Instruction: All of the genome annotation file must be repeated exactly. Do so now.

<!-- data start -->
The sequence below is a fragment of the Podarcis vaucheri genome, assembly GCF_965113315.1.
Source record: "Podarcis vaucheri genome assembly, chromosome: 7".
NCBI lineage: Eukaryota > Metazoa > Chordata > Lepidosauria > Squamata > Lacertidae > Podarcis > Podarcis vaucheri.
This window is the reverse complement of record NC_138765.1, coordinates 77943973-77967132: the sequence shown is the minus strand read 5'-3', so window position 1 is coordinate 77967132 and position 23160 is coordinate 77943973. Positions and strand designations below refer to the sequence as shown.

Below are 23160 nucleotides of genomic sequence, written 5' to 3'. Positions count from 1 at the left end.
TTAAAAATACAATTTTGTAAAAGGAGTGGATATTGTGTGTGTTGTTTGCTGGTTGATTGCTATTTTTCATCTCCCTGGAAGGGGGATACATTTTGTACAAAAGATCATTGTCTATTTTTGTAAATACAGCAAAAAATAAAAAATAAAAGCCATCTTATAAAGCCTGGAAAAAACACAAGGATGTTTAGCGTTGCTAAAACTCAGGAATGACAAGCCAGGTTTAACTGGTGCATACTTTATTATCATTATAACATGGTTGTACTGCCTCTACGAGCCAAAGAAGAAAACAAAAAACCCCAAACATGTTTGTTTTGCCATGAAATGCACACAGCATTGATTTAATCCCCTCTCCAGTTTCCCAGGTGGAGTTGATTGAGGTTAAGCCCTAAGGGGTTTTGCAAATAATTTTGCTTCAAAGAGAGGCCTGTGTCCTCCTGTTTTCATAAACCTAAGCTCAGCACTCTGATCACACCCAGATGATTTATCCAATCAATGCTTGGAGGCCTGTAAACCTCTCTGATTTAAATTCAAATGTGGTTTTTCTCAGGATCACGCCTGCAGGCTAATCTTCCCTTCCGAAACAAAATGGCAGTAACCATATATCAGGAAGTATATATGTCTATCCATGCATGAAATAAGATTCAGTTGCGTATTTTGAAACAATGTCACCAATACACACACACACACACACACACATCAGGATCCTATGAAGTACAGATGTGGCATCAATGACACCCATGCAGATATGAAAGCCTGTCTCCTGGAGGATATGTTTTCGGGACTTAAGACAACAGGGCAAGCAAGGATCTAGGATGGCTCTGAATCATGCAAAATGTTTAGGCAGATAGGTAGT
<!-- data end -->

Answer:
The sequence below is a fragment of the Podarcis vaucheri genome, assembly GCF_965113315.1.
Source record: "Podarcis vaucheri genome assembly, chromosome: 7".
NCBI lineage: Eukaryota > Metazoa > Chordata > Lepidosauria > Squamata > Lacertidae > Podarcis > Podarcis vaucheri.
This window is the reverse complement of record NC_138765.1, coordinates 77943973-77967132: the sequence shown is the minus strand read 5'-3', so window position 1 is coordinate 77967132 and position 23160 is coordinate 77943973. Positions and strand designations below refer to the sequence as shown.

Below are 23160 nucleotides of genomic sequence, written 5' to 3'. Positions count from 1 at the left end.
TTAAAAATACAATTTTGTAAAAGGAGTGGATATTGTGTGTGTTGTTTGCTGGTTGATTGCTATTTTTCATCTCCCTGGAAGGGGGATACATTTTGTACAAAAGATCATTGTCTATTTTTGTAAATACAGCAAAAAATAAAAAATAAAAGCCATCTTATAAAGCCTGGAAAAAACACAAGGATGTTTAGCGTTGCTAAAACTCAGGAATGACAAGCCAGGTTTAACTGGTGCATACTTTATTATCATTATAACATGGTTGTACTGCCTCTACGAGCCAAAGAAGAAAACAAAAAACCCCAAACATGTTTGTTTTGCCATGAAATGCACACAGCATTGATTTAATCCCCTCTCCAGTTTCCCAGGTGGAGTTGATTGAGGTTAAGCCCTAAGGGGTTTTGCAAATAATTTTGCTTCAAAGAGAGGCCTGTGTCCTCCTGTTTTCATAAACCTAAGCTCAGCACTCTGATCACACCCAGATGATTTATCCAATCAATGCTTGGAGGCCTGTAAACCTCTCTGATTTAAATTCAAATGTGGTTTTTCTCAGGATCACGCCTGCAGGCTAATCTTCCCTTCCGAAACAAAATGGCAGTAACCATATATCAGGAAGTATATATGTCTATCCATGCATGAAATAAGATTCAGTTGCGTATTTTGAAACAATGTCACCAATACACACACACACACACACACACATCAGGATCCTATGAAGTACAGATGTGGCATCAATGACACCCATGCAGATATGAAAGCCTGTCTCCTGGAGGATATGTTTTCGGGACTTAAGACAACAGGGCAAGCAAGGATCTAGGATGGCTCTGAATCATGCAAAATGTTTAGGCAGATAGGTAGT